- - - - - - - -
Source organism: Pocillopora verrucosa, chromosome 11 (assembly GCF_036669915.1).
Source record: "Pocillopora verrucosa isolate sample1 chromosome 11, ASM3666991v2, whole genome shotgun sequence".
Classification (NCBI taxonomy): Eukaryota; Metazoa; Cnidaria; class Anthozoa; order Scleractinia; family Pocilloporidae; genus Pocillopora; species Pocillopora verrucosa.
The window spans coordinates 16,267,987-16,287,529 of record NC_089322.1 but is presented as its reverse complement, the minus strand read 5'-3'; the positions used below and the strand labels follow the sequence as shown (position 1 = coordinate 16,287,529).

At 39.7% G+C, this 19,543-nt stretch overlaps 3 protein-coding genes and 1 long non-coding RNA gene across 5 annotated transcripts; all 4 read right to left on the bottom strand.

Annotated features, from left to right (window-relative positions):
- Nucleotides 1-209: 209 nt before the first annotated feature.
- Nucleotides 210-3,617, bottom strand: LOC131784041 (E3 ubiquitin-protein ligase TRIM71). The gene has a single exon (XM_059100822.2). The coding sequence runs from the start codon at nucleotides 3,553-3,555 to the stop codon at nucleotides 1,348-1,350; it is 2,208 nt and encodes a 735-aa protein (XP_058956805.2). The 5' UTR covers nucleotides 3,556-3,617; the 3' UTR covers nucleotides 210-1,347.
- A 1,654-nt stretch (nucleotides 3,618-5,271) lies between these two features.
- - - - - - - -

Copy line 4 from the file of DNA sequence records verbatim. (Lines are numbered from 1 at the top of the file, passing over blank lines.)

The window spans coordinates 16,267,987-16,287,529 of record NC_089322.1 but is presented as its reverse complement, the minus strand read 5'-3'; the positions used below and the strand labels follow the sequence as shown (position 1 = coordinate 16,287,529).